How Not to Manage a High Performer

Photo by Marten Bjork on Unsplash

I’ve observed high performers drowning within their own work environments.

Their days are consumed with tasks that drag them far from where they would bring the most value. They are overworked — but vastly underutilized. They can feel stuck and frustrated. They often spend their days putting out their colleagues’ “fires” and must literally hide to secure uninterrupted periods of focused work.

In some ways, they are punished for being well-versed in “how things get done”.

This is wrong on so many levels.

If these practices are commonly occurring within your organization, you should proceed with caution. At the very least, you are tempting the “workplace fates” — and the fates may not be kind.

Research has indicated that your least engaged employees,  may actually be your high performers. This flies in the face of conventional lore and contiguously sets up a dangerous, high risk scenario. The practice of your high performers picking up the slack for under-performers for example, can drone on for a time. However, this will likely create a whole new set of problems. At some point, the “gig” is up. You’ll look up one morning to find your high performer, standing in front of your desk, giving notice.

“Why”, you ask in complete and utter shock.

The most frustrating element in this dynamic? We can do something to prevent their exit. You’ll be left at a loss — but they may feel as if they have narrowly escaped a hostile environment.

Here are a few things to avoid where your top performers are concerned:

  • Punish them for competence. If I’ve heard this once, I’ve heard it one thousand times. Often competent, established employees become responsible for each and every problem employee or departmental snafu. In essence, they have two sets of challenges — those of the entire group — and their own.
  • Fail to challenge them. When things are the busiest and work simply needs to get out the door, you rely on your top performers to keep things flowing. However, this doesn’t mean they wouldn’t like the opportunity to tackle a “stretch assignment” that utilizes their skills and strengths, when things calm down.
  • Fail to consult them when key changes are considered. We don’t always need a hired consultant to guide decisions affecting the business. Consult your established staff. Tapping their knowledge base helps us see the bigger picture for what it really is.
  • Fail to share what they know. It is critical to share their depth of experience with others (not just those in trouble). Set up a master series — and let your high performers lead the way for your less established employees.

Have you had this experience?
How do you recognize your committed, high performers? Share your strategies.

Ready to work with Dr. Gottschalk?  Schedule s strategy session here.

Dr. Marla Gottschalk is an Industrial/Organizational Psychologist. She is a charter member of the LinkedIn Influencer Program. Her thoughts on work life have appeared in various outlets including the Harvard Business Review, Talent Zoo, Forbes, Quartz and The Huffington Post.

5 thoughts on “How Not to Manage a High Performer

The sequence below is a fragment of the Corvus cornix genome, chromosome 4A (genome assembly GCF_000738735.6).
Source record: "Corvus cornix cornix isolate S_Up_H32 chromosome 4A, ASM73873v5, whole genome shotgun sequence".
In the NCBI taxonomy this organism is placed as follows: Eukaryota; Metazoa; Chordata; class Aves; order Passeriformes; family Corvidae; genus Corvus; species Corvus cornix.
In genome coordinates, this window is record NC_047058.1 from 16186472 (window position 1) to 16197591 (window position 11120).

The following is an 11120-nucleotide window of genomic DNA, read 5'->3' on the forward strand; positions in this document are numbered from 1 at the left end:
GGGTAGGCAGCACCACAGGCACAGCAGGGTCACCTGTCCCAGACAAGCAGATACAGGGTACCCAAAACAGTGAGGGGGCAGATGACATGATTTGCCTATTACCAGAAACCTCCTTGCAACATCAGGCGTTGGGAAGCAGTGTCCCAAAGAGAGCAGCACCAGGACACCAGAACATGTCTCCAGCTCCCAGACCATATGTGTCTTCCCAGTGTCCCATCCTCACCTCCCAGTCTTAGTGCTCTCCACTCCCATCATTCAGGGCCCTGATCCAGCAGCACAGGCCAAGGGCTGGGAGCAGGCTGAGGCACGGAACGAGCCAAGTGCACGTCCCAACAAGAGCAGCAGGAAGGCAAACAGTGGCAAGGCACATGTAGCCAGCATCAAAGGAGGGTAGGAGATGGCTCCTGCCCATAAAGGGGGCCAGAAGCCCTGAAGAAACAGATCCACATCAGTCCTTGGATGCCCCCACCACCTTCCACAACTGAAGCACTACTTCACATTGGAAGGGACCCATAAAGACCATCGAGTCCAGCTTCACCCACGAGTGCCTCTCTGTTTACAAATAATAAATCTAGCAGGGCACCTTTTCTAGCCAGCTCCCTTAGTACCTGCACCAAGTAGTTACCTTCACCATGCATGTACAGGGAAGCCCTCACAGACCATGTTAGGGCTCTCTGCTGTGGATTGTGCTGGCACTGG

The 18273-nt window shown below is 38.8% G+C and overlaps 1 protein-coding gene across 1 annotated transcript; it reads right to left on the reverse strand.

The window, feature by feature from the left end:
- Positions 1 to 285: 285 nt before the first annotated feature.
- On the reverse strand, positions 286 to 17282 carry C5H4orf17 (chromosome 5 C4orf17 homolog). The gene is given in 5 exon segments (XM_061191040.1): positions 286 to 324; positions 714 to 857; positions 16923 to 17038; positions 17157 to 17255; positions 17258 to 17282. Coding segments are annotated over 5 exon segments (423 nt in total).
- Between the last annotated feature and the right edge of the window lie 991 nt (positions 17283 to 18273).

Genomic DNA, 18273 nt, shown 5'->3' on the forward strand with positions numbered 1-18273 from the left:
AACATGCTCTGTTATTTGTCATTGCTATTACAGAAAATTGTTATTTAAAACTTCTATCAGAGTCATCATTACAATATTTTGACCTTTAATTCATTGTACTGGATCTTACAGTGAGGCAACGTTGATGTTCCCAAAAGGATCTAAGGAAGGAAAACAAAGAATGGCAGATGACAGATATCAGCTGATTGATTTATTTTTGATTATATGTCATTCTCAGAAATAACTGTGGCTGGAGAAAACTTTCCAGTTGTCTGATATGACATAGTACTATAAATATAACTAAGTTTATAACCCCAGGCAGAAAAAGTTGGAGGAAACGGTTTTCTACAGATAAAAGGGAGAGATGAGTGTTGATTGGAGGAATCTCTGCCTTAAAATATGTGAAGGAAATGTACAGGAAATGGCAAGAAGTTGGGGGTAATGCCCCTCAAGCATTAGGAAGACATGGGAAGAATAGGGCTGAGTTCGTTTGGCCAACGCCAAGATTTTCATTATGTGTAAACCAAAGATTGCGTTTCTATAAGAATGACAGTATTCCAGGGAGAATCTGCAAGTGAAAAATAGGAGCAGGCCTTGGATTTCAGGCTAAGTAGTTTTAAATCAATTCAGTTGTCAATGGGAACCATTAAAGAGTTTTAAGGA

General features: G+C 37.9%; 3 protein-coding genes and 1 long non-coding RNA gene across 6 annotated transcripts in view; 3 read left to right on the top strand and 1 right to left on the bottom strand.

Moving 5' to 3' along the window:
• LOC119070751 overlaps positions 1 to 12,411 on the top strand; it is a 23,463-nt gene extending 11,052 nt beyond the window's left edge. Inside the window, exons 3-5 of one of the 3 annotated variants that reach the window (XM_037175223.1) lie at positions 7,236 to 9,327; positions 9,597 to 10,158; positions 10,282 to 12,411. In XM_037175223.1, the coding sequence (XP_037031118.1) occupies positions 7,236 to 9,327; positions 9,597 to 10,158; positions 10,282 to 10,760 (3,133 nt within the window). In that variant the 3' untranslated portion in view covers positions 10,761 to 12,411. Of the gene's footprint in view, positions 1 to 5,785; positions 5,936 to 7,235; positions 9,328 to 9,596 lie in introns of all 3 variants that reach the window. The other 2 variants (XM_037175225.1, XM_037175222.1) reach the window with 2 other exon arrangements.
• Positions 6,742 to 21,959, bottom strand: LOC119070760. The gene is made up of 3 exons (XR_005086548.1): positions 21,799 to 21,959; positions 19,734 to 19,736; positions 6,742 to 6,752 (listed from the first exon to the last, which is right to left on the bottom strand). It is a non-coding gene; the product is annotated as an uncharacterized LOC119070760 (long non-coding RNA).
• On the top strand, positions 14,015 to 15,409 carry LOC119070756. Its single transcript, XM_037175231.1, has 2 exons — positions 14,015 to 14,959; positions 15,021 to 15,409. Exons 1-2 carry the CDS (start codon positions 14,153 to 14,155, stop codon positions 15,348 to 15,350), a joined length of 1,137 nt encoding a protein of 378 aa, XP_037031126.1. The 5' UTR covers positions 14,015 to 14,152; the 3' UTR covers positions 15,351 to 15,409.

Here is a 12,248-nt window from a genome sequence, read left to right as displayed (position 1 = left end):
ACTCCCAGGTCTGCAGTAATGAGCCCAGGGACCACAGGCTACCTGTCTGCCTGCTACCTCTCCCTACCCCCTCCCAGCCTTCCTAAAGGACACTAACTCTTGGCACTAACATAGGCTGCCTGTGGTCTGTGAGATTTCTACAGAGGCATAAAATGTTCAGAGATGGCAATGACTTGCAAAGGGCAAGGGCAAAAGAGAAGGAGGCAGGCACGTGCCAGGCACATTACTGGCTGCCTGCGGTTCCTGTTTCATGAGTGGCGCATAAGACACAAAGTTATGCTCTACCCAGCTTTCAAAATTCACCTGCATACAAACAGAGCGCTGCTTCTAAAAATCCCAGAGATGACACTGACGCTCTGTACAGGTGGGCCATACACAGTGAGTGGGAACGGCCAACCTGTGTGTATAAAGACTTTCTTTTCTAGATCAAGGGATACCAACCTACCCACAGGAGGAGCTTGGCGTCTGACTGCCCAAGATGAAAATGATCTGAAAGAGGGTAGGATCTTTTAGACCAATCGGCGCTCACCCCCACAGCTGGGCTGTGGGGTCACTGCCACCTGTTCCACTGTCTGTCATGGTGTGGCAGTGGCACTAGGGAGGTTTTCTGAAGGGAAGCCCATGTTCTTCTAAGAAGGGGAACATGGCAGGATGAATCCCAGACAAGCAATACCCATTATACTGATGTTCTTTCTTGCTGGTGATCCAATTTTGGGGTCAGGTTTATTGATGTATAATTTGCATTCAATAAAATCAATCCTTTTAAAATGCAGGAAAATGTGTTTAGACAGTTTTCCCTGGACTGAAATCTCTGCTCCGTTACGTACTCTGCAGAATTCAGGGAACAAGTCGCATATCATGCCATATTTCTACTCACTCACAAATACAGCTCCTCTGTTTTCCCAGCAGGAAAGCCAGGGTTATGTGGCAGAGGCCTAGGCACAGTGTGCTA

1. Another great article, my own approach was to set up my own business – so that I could focus on doing and being rewarded for what I do best, and avoid doing the work that ‘had to be done by somebody’. There is also a very unspoken tendency to put people into the harness as part of a team- or in the worst cases into a box called this is how we do it here. I find now when I join teams as a consultant, they enjoy a fresh approach and energy.


  2. One organisation I worked for had a system where particularly talented technical staff could become Fellows and Senior Fellows and they had funding for three or five years to spend on whatever interested them. This funding wasn’t massive (~£10k per year) but was in addition to their salary and they could spend it as they thought fit.

    While this worked well for those exceptionally talented individuals, there were a number of people just below that level whose promotion prospects were limited unless they took on non-technical roles such as project management and line management.

    I think that we need to recognise that high performers are on a spectrum and wherever you draw the line, there will be some people on the wrong side of it.


  3. Good to hear that you not only recognized the issue — you decided to act. We sometimes forget that high performers have development needs as well. High performers do leave, because they simply cannot do their own work or forge their own path.

    Liked by 1 person

  4. Very true and have been at the receiving end of this many times. I think if leaders learn to view their high performers from this perspective, that by itself will trigger a lot of changes on how they manage them. Agree on consulting with them and giving them stretch assignments. It is also important to ask them what their interest is and ensure that they are rewarded with work they like.
    When I ran my start up, when we noticed this trend of high performers picking up the slack of others, we would physically move them to a different location to give them the much needed space to focus on their special projects.


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